How A Law Degree Helps One Campaign Consultant Stay Creative
Originally published in Campaigns and Elections Creative Newsletter on Feb. 10, 2023
Creativity and a law degree aren’t usually two things that come to mind at the same time. But Molly Sullivan, a newly minted VP of political at Go BIG Media, credits her training as an attorney with helping her think creatively on the trail. Especially during her time as deputy campaign manager for now-Rep. Harriet Hageman during the GOP primary for Wyoming’s House seat last cycle.
"Creative problem solving is the way that I’ve approached most of my life, truthfully," said Sullivan, who received her JD from the University of Denver Sturm College of Law. "When you are looking at problems less in a one-dimensional or black-and-white [way], if you let yourself explore that gray area, a lot of times you can meet voters in a way that you may not have just by looking at it in a binary sense."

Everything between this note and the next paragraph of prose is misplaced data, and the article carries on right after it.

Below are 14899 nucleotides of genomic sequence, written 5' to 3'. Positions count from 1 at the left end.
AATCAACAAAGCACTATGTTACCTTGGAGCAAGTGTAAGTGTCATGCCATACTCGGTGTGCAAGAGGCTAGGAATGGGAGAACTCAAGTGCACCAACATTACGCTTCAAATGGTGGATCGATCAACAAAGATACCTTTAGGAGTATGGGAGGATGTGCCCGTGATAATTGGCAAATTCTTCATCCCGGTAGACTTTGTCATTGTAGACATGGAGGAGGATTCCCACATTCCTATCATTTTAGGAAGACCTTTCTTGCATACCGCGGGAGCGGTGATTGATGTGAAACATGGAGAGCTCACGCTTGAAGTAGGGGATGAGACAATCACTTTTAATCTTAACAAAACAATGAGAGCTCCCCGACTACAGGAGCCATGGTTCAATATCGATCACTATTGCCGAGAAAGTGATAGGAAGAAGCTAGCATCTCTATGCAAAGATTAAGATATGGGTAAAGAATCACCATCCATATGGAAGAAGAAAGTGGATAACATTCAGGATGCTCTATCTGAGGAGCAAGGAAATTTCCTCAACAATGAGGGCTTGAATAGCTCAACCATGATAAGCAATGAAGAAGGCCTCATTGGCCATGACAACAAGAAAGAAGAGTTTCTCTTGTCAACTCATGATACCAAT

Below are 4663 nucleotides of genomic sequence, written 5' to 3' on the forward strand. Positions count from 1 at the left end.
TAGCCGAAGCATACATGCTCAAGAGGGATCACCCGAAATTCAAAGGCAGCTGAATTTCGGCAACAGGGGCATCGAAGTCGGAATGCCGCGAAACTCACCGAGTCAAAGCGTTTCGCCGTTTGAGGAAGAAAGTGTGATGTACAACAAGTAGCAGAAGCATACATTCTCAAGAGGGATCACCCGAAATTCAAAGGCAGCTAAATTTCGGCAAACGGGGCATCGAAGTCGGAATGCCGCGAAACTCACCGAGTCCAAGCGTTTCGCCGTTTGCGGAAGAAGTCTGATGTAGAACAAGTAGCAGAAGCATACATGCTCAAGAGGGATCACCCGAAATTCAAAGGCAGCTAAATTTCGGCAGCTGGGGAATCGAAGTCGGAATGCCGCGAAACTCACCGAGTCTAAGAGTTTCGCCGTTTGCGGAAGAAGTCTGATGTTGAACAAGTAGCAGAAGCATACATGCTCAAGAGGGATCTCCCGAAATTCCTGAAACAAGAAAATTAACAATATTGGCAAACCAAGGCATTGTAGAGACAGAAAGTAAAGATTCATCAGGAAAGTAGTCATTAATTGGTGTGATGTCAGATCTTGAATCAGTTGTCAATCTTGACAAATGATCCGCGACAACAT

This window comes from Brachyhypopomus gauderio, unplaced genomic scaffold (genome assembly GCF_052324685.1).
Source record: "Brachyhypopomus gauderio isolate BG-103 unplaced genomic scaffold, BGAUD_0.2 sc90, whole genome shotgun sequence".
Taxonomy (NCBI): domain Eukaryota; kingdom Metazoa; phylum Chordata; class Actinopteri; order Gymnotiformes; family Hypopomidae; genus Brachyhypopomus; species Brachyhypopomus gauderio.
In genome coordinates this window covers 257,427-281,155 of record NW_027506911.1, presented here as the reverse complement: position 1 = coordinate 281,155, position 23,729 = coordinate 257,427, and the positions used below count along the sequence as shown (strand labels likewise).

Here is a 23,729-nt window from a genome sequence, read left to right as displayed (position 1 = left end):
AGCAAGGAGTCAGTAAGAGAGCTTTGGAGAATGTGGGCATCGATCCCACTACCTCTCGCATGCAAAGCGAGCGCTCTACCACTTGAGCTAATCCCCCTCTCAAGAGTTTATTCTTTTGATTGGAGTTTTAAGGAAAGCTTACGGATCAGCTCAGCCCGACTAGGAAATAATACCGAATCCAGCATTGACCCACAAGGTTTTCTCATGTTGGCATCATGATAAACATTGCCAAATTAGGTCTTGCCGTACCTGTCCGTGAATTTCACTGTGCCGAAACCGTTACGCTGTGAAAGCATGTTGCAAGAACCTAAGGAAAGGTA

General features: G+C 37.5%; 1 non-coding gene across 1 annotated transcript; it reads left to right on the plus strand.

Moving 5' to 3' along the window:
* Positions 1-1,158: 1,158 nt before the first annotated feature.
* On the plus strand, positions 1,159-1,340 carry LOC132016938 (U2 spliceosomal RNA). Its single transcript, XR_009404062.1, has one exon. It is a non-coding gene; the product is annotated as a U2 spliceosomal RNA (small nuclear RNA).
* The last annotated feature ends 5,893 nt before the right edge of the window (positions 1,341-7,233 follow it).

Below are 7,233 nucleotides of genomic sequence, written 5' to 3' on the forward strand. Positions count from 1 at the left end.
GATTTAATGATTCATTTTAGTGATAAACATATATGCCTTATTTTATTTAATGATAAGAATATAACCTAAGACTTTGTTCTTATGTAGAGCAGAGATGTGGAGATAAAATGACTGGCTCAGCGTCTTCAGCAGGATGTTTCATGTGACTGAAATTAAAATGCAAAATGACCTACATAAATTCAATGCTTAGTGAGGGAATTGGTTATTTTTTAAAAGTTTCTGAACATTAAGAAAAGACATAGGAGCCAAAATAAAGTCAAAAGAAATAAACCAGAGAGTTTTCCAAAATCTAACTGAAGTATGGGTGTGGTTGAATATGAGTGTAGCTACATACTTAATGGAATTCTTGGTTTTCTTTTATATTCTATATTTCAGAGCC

Having practiced law -- and cross-examined witnesses -- helps her break down problems in a different way, she said. "It gives me the foundation of the right questions to be asking and the different pathways to explore."
That training helped in Wyoming where messaging to primary voters was challenging in a contest, at least from the outside, that appeared to be dominated by national issues because of President Trump’s antipathy towards then-Rep. Liz Cheney.
"There's a lot of challenges that come with states that are dominated by one party or another," she said.
"Data is a little bit harder to identify. Messaging: you’ve really got to be paying attention to what people are saying on the ground because what’s going on nationally isn’t necessarily going to translate to what’s going on in the state."
Sullivan added: "August primaries are just challenging in general. The volume of noise is very high nationally by August. That’s where messaging becomes really, really crucial."